A Look at the New Jersey Mandate that Perpetuates Homophobia Toward Lesbian Women Seeking Fertility Treatment
In 2016, four lesbians women living in New Jersey filed a lawsuit against various state officials and their insurance providers because a New Jersey mandate regarding infertility and its definition was discriminatory based on sexual orientation. Although the mandate requires that insurance companies in the state provide coverage for expenses associated with the diagnosis of infertility, it subsequently defines infertility as a “disease or condition that results in the abnormal function of the reproductive system such that a female under 35 years old who is unable to conceive after two years of unprotected sexual intercourse [with a male partner].” According to researchers, lesbian women make up 5% of the American population and somewhere between 30 to 50% of those women wish to become mothers, but by use of this definition lesbian women in New Jersey are left with no way to qualify as infertile for purposes of insurance coverage. Understanding that definitions drive diagnosis and diagnoses determine access to care, the New Jersey mandate and similar legislation is discriminatory and represents the institutionalized homophobia towards lesbian women in America, despite the rising trend of lesbian motherhood; to solve the problem at hand we must change the functional definition of infertility to encompass the concept of social infertility, which I will introduce later, in addition to medical infertility.
The lawsuit, known as Krupa et al v. Badolato, involved Erin and Marianne Krupa, Sol Mejias, and Sarah Mills, all lesbian women living in New Jersey who, despite receiving an infertility diagnosis from a medical practitioner, was denied insurance coverage under the aforementioned New Jersey mandate because, as lesbian women in committed relationships, they could not show that they had unprotected sex with a male for the requisite period. The official complaint, accessible through The New York Times, explains that without insurance coverage, the cost of fertility treatments is extremely burdensome for couples to pay out of pocket, essentially forcing them to choose between starting a family and their financial stability. The complaint directly cites the Supreme Court decision Obergefell v. Hodges, a landmark civil rights case that deemed same-sex marriage constitutionally protected under the Fourteenth Amendment. In the majority opinion issued for that case, Justice Anthony Kennedy quotes Cicero, saying “the first bond of society is marriage; next, children; and then the family.” He also later states that “the constitutional marriage right has many aspects, of which childbearing is only one.” Using this logic, the New Jersey mandate would be deemed unconstitutional under the Fourteenth Amendment for denying married lesbian couples their right to bear children. In making these statements, Justice Kennedy’s opinion prescribes itself the framework of reproductive justice, advocating for one of its largest values: the right to parent for all people.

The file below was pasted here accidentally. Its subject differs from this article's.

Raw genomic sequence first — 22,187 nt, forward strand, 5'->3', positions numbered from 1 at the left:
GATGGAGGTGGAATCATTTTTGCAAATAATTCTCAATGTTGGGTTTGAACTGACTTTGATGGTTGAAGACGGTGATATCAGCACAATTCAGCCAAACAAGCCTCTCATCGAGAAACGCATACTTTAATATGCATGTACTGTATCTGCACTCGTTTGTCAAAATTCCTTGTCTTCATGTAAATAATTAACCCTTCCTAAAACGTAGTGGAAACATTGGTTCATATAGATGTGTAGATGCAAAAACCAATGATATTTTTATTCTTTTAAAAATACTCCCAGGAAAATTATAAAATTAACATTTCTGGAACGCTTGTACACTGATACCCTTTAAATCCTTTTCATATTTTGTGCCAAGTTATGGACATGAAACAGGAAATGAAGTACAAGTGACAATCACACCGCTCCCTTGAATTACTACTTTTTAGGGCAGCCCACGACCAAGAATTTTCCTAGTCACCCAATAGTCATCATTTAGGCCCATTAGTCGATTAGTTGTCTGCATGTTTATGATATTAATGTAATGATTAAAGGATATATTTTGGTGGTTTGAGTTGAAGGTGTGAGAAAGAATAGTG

Erin Krupa walked into the fertility clinic with her wife Marianne for the first time in May 2013, excited to be fulfilling their lifelong dreams of motherhood. But when the reproductive endocrinologist told Erin that she had unknowingly been living with stage III endometriosis and had severe cysts on her uterus, rendering her infertile, things got more complicated. Although insurance typically will cover infertility treatments for women with endometriosis, the Krupas were informed that they had been denied coverage under the New Jersey Infertility mandate. This meant that despite having a medical diagnosis of infertility, because Erin was a lesbian in a committed relationship, she could not show that she had unprotected sex with a man for the requisite period and was therefore unprotected by the state mandate to require insurance coverage for infertility treatment. However, if she had walked into the same clinic with a male partner, her medical diagnosis of endometriosis-related infertility would have been sufficient to qualify her for fertility treatment coverage. Erin was being denied insurance coverage entirely because her sexual orientation did not fit the rigid heterosexism of the state mandate. This webpage for the Reproductive Science Center of New Jersey states that recent updates were made to the mandate to allow single and lesbian women to qualify for fertility coverage, however, the fine print tells a different story: “a female without a male partner and under 35 years of age who is unable to conceive after 12 failed attempts of intrauterine insemination under medical supervision.” This requisite then assumes that all single women and lesbian couples seeking fertility coverage in New Jersey are either financially capable of paying out of pocket for a dozen rounds of fertility treatments or have fertility coverage from their employer, which many do not.